Expert-reviewed by Ashwini S.Kanade, Registered Dietician and Certified Diabetes Educator with 17 years of experience
You must have seen this story do the rounds of several newspapers and websites of late. All the articles report that drinking 100% fruit juice does not increase blood sugar levels or impact glycemic control, as per a study recently published in the Journal of Nutritional Science.
It sounds a little too good to be true, doesn’t it? And it probably is. Reports such as these cannot be taken at face value. When a headline is sensational, it will get picked up by the media. But you have to be an alert audience and know how to sift fact from sensationalised information.
Here are the problem areas in the various media reports of this study:
1. There is no link provided to the original study:
When a report is made about the findings of a journal-published study, be it an experiment, a survey or a clinical trial, always look for the source of the mentioned study. This should be a link to the main article (either partial or full) on the journal’s website. If the link to the source is absent, then you have no way of verifying the “facts” mentioned in the article. Err on the side of caution and don’t believe such “facts” or “studies”.
2. The information is usually incomplete:
So 100% fruit juice is not harmful in diabetes. But how much quantity of 100% fruit juice is ok for consumption? A glass a day? 2 glasses a day? 6 glasses a week? What is the measurement of the glass? 100 ml? 120 ml? 150ml? You can see how the absence of this crucial information can change the reality of consuming such “100% fruit juice”.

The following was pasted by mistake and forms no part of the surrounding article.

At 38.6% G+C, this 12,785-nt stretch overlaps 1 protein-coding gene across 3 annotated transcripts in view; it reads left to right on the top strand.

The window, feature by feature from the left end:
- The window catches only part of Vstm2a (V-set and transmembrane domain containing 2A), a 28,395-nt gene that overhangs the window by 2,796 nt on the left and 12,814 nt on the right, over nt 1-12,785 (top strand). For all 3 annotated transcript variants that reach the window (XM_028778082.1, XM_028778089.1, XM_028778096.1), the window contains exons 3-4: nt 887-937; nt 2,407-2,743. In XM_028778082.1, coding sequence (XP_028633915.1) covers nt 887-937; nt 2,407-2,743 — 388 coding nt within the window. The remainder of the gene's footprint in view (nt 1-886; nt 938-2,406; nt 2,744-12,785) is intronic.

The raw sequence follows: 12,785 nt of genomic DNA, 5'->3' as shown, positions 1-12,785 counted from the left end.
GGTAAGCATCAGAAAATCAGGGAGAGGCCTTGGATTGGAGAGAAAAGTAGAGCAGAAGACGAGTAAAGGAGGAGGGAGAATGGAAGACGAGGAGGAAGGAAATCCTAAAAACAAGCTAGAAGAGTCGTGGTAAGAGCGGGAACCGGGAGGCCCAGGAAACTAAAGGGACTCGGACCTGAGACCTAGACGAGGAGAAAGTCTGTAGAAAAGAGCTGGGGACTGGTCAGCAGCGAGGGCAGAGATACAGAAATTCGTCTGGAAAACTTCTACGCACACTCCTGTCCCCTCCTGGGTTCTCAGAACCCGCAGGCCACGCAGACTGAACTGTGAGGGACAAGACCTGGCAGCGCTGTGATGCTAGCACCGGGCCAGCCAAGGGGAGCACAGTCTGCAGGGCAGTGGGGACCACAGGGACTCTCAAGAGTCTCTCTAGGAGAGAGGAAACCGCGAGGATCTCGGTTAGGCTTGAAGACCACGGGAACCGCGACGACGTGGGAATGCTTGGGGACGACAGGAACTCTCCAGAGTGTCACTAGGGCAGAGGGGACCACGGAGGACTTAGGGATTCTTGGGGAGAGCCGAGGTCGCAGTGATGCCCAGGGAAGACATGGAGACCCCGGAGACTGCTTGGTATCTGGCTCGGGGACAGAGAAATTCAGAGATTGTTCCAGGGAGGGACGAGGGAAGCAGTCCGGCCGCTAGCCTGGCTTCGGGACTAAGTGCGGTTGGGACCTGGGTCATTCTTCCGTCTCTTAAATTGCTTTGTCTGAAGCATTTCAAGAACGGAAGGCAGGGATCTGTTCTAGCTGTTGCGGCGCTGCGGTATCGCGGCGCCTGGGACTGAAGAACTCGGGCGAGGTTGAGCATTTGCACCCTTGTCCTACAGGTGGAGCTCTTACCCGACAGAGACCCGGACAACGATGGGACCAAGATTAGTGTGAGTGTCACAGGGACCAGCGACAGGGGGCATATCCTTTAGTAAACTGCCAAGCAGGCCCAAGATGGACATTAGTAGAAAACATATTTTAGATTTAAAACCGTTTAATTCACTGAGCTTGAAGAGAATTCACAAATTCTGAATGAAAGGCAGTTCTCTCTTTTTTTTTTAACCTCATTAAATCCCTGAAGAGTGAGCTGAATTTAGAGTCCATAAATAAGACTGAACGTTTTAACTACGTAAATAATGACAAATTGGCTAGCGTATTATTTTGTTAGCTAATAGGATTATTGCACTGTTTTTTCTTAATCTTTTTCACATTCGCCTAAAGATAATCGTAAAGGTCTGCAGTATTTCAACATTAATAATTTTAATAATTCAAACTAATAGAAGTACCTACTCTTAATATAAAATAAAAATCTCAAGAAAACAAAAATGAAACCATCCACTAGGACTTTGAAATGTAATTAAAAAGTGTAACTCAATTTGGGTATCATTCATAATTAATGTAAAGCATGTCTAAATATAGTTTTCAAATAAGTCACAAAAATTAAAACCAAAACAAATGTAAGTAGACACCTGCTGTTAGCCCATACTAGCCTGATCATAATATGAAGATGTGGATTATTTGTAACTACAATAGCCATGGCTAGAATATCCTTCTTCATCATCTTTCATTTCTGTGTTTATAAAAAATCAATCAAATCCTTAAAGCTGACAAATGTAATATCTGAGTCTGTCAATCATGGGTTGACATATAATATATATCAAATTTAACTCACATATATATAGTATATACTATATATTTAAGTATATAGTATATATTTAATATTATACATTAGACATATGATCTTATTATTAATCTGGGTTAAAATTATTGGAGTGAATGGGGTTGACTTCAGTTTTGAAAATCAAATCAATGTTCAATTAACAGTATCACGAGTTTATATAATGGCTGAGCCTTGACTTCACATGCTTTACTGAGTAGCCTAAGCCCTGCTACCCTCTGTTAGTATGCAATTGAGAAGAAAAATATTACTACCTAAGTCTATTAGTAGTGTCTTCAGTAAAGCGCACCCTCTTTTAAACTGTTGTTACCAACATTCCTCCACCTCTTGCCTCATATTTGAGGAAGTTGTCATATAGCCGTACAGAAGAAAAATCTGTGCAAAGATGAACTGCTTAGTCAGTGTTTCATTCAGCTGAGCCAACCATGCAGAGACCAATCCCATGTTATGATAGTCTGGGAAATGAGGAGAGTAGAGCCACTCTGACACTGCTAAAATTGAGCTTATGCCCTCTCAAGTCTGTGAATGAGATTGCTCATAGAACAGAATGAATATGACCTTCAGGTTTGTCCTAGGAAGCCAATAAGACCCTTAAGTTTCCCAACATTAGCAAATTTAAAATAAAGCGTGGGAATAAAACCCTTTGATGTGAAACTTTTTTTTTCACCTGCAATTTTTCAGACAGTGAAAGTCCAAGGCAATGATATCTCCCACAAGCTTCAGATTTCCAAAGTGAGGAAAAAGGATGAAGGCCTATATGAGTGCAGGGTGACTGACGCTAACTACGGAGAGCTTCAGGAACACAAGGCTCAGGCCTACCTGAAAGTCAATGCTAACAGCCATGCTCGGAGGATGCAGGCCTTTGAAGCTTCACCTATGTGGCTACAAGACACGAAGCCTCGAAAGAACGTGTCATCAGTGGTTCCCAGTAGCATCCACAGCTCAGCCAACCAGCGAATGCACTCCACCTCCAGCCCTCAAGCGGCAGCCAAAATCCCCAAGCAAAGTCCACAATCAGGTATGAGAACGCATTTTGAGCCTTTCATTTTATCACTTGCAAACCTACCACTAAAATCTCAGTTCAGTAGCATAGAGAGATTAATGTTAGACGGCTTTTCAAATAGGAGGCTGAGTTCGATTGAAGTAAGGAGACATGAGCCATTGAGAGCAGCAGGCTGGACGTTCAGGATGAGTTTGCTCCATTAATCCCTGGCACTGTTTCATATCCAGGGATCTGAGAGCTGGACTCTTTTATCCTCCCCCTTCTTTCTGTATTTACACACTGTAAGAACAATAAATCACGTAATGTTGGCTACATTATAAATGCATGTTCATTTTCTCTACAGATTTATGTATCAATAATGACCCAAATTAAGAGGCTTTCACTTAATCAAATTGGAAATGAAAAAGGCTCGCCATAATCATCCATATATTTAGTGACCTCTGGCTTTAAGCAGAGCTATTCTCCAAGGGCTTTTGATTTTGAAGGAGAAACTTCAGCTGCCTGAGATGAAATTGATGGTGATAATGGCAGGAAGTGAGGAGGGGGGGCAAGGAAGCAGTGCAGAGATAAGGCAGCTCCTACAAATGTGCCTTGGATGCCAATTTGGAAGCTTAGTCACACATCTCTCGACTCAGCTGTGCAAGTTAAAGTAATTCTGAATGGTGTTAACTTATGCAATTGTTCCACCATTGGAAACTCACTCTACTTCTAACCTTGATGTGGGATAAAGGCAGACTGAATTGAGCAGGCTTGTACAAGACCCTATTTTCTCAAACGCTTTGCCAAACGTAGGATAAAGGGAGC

3. There will a hidden “Conditions Apply” statement:
In a few articles, a single sentence stating roughly that “the amount of juice is equal to a serving of fruits” was present. Now, this means that the 100% fruit juice is ok to have when you only have that and no additional fruits! If you have the juice and the fruits, your blood sugar will surely be affected. You need to learn to read between the lines to understand the facts.
Next time you come across such articles, do this 3-step fact-checking exercise. The results will blow your mind.
Photo by Pixabay
[…] But what if you don’t have the time to clean, peel, de-seed and cut fruits? You may want to reach out for a fruit juice, where fruits come in a ready-to-consume avatar. But wait! If you’re a diabetic (and even otherwise, actually), it is best if you would pause a bit before you go for that store-bought fruit juice. […]
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